Monday, November 21, 2011

The problem with Movies

I happen to have a friend whose side career is acting, so we’ve had a number of conversations about the movies.  My line of argument has been that Hollywood is simply out of ideas and that part of the problem might be that people making movies are immersed in movies and otherwise don’t have much of a cultural repository to draw from.

Rushfield Babylon points to another problem; lead actors who can’t convincingly pass for adults.  The specific subject of the post is a new Gatsby film that will star Leo DiCaprio prompting this conclusion:

“Our young actors today, even the finest of them, are just too much of lightweights to carry off historical roles.   We are not capable anymore of portraying a time when people didn’t act like pouty teens well into their 50’s.
That is not a slam on their acting abilities.  Today’s actors are far more versatile and technically capable than actors of the golden age.  But it’s just who this generation is, who we are.  We can’t just put on maturity anymore than we could put tusks and be convincing wooly mammoths.   
Maybe it’s just that we favor actors with baby faces, but I don’t think so”
The poster goes on to draw a contrast between DiCaprio who is 37 and Cary Grant and James Stewart when they were 37. 
Well, I think he’s right and if anything understating the case.  With the possible/probable exceptions of George Clooney and Christian Bales, the standard male star of today (Depp, Damon, Maguire, Downey, Cruise) can still play young but can’t play old or come across as characters with any sort of gravitas.  A little digging around on IMDB reveals for instance that Matt Damon was the same age—32-- at the start of the Bourne movies as Sean Connery in the Bond films.  Connery comes across like, well James Bond, while Damon looks and acts like someone a few years removed from grad school or as essentially the same person as he played in Good Will Hunting  And this isn’t a minor problem as anyone who’s seen Tom Cruise play the German aristocrat Claus Von Staufenberg in Valkyrie can attest—there are after all limits to how far you can suspend your disbelief.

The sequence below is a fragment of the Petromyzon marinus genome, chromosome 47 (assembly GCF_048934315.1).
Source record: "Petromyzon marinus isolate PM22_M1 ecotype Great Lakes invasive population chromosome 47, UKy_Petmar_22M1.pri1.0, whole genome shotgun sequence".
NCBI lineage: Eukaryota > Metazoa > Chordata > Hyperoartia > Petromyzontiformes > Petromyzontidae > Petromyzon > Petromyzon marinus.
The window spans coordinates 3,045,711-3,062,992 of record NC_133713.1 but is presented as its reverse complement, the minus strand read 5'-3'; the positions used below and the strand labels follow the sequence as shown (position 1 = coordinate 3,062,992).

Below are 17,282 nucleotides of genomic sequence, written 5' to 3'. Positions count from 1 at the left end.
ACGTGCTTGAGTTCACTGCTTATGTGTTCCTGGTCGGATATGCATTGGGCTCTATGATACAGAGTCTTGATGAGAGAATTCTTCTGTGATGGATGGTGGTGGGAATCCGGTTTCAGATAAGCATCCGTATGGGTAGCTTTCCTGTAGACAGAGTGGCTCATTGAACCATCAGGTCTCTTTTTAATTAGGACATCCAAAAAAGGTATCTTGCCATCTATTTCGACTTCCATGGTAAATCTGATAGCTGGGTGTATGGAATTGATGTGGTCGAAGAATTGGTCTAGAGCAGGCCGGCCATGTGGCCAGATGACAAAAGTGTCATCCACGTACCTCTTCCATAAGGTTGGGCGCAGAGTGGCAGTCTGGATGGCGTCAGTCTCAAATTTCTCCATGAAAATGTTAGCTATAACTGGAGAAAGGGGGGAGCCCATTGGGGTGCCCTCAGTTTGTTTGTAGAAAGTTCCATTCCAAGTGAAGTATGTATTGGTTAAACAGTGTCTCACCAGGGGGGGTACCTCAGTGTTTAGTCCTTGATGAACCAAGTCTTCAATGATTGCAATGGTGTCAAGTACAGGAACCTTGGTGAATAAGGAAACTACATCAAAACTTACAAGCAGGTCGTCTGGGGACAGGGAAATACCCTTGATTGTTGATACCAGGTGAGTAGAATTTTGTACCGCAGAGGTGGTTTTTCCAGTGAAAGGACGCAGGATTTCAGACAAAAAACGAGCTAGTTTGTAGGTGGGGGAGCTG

If you think about the next level of star the contrast is even greater.  Who is there today to play characters of experienced, suave sophistication that makes movie watching so enjoyable?  Again perhaps Clooney but he hardly compares to past actors that come to mind: David Niven, Ray Milland, Anthony Quayle, George Sanders, James Mason.
It is revealing that the movies have a hard time doing maturity.  A few months ago I picked up the Pat Moynihan book of letters and leafed through it to the center section of pictures.  What jumped out was how often the people pictured were smoking pipes and or wearing three piece suits.  It was almost as if there was a time not that long ago when adults were in positions of responsibility….and on the silver screen.

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